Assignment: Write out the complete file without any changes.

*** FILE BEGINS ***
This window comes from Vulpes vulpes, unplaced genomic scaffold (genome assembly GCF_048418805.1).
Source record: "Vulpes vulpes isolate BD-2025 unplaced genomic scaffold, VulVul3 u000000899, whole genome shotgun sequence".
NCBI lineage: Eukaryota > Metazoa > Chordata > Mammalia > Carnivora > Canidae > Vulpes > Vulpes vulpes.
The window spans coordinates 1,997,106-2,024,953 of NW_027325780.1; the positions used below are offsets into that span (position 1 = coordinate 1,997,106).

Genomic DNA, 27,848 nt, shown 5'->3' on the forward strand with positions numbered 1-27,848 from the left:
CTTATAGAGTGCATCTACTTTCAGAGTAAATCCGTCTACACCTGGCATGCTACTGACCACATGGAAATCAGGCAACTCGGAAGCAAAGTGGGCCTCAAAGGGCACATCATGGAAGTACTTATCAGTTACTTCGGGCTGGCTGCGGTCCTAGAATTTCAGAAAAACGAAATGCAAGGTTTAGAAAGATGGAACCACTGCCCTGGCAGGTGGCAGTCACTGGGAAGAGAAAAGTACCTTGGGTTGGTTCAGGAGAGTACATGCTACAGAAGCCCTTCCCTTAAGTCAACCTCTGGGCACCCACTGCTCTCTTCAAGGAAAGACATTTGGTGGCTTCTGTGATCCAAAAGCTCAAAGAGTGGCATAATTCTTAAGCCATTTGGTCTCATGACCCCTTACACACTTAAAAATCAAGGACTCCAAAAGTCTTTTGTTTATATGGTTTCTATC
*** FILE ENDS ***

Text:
This window comes from Vulpes vulpes, unplaced genomic scaffold (genome assembly GCF_048418805.1).
Source record: "Vulpes vulpes isolate BD-2025 unplaced genomic scaffold, VulVul3 u000000899, whole genome shotgun sequence".
NCBI lineage: Eukaryota > Metazoa > Chordata > Mammalia > Carnivora > Canidae > Vulpes > Vulpes vulpes.
The window spans coordinates 1,997,106-2,024,953 of NW_027325780.1; the positions used below are offsets into that span (position 1 = coordinate 1,997,106).

Genomic DNA, 27,848 nt, shown 5'->3' on the forward strand with positions numbered 1-27,848 from the left:
CTTATAGAGTGCATCTACTTTCAGAGTAAATCCGTCTACACCTGGCATGCTACTGACCACATGGAAATCAGGCAACTCGGAAGCAAAGTGGGCCTCAAAGGGCACATCATGGAAGTACTTATCAGTTACTTCGGGCTGGCTGCGGTCCTAGAATTTCAGAAAAACGAAATGCAAGGTTTAGAAAGATGGAACCACTGCCCTGGCAGGTGGCAGTCACTGGGAAGAGAAAAGTACCTTGGGTTGGTTCAGGAGAGTACATGCTACAGAAGCCCTTCCCTTAAGTCAACCTCTGGGCACCCACTGCTCTCTTCAAGGAAAGACATTTGGTGGCTTCTGTGATCCAAAAGCTCAAAGAGTGGCATAATTCTTAAGCCATTTGGTCTCATGACCCCTTACACACTTAAAAATCAAGGACTCCAAAAGTCTTTTGTTTATATGGTTTCTATC